My first question is, if I do the following, are all the voltages in
my differential equations the same voltage?

Yes, there is just one voltage in this circuit, the voltage across the parallel connected elements.

$$v_R = v_L = v_C = V $$

Second off, if this does all solve for the same voltage, then it is
problematic because I'm getting a complex value

The solutions to this homogeneous 2nd order linear differential equation are of the form:

$$Ae^{s_1t} + Be^{s_2t}$$

where \$s_1\$ and \$s_2\$ are the roots of the quadratic equation:

$$s^2 + \dfrac{1}{RC}s + \dfrac{1}{LC} = 0 $$

Now, there are three possibilities:

- There are two distinct real roots - this is the overdamped case
- There are two identical real roots - this is the critically damped
case
- There are two complex conjugate roots - this is the underdamped
case

Can you take it from here?

Hint: recall Euler's formula: \$e^{st} =e^{\alpha t}(\cos\omega t + j\sin\omega t\$) where \$s = \alpha + j \omega\$

Recall that, for node voltage analysis, a floating voltage source (a voltage source that does not connect to the GND node) poses a problem since you cannot write an equation relating the current through to the voltage across.

What you must do then is enclose the floating voltage source in a supernode, which reduces the number of KCL equations by one, and add the equation relating the voltage difference between the nodes the voltage source is connected to.

Now, the *dual* of node voltage analysis is mesh current analysis and here we have the dual problem when we have a current source common to two meshes - we can't write an equation relating the current through to the voltage across a current source.

What must be done then is to form a supermesh which reduces the number of KVL equations by one and add the equation relating the difference of the mesh currents to the common current source.

So, write KVL counter-clockwise around the supermesh consisting of the two voltage sources and the two resistors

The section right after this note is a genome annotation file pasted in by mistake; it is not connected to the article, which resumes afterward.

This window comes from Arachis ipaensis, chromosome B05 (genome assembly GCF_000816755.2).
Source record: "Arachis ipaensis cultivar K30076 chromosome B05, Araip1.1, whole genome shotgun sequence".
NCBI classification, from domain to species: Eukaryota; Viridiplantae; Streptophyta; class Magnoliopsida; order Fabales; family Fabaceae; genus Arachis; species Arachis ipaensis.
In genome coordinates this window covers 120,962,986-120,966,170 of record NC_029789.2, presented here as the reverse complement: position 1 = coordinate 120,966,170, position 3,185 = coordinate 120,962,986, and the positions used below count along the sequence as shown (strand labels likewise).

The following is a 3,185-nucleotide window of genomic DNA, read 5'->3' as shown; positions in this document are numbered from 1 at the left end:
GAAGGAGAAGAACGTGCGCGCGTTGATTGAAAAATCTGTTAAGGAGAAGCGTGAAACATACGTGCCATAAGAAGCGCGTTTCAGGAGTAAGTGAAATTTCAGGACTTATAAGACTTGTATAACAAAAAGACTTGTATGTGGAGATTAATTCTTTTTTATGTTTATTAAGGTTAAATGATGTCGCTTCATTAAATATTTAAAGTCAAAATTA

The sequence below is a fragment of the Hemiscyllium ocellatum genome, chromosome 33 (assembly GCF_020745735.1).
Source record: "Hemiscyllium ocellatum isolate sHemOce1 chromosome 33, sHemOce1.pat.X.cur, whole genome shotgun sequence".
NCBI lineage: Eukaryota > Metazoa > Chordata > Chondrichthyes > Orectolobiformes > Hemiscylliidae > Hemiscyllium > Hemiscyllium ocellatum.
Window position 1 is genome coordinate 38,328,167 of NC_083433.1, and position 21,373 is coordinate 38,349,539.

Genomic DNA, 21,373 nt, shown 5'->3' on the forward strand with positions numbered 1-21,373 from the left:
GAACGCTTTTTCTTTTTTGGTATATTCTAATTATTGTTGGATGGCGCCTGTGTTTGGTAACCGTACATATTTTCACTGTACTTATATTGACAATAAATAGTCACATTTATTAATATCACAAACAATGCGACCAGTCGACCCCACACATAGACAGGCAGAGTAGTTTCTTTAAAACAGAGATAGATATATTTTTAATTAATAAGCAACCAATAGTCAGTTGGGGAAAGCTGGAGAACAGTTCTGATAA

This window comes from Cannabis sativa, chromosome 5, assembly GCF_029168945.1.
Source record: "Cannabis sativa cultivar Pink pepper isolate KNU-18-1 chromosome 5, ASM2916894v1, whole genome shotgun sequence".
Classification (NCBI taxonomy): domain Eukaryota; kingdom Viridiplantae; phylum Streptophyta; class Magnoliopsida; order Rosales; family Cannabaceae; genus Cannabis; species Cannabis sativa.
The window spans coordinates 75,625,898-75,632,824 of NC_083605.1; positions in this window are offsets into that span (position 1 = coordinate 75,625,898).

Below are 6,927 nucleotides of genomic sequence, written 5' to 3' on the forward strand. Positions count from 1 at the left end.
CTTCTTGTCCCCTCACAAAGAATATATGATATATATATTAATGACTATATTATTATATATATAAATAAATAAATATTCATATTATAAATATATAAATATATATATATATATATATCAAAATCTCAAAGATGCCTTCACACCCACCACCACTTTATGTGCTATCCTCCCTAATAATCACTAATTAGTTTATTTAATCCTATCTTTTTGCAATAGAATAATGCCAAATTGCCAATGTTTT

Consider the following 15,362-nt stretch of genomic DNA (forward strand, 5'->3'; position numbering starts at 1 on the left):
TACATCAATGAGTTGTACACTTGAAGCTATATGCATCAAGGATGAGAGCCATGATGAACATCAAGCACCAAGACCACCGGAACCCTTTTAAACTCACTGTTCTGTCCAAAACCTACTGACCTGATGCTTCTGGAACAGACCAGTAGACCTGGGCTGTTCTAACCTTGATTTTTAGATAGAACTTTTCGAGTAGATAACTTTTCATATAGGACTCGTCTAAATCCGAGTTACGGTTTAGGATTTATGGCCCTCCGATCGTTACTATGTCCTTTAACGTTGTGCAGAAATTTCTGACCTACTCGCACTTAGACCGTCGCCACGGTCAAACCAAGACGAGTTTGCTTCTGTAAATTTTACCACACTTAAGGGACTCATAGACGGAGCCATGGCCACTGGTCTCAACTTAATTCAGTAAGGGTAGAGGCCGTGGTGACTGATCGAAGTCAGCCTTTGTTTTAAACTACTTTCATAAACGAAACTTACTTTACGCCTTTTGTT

$$V_1 = I_aR_1 + V_2 + (I_b - I_c)R_2$$

You have, by inspection (no KVL required for this mesh - this is dual to no KCL required for the node connected to a non-floating voltage source)

$$I_c = -1.25A $$

You need one more equation which is the equation relating to difference of the two mesh currents with the common current source.

$$3A = I_a - I_b $$

Now, you have 3 independent equations and 3 unknowns.

## Best Answer

\$u(t)\$ is the Unit Step Function. More than a mathematical function is a tool that allows us to model activations and deactivations in electrical circuits and abrupt changes of state in general. This function is defined as

$$ u(t) = \left\lbrace \begin{matrix} 0 \qquad t<0 \\ 1 \qquad t>0 \end{matrix} \right. $$

For your question, the variable \$t\$ has been transformed by a reflection with respect to \$t = 0\$. This means that

$$ u(-t) = \left\lbrace \begin{matrix} 0 \qquad t > 0 \\ 1 \qquad t < 0 \end{matrix} \right. $$

What does this mean? It means that the power supply has been active from \$t = -\infty\$ to \$t = 0\$, when it was deactivated. In other words, this source

should only be taken into account in determining the initial conditionsin the analysis of the circuit.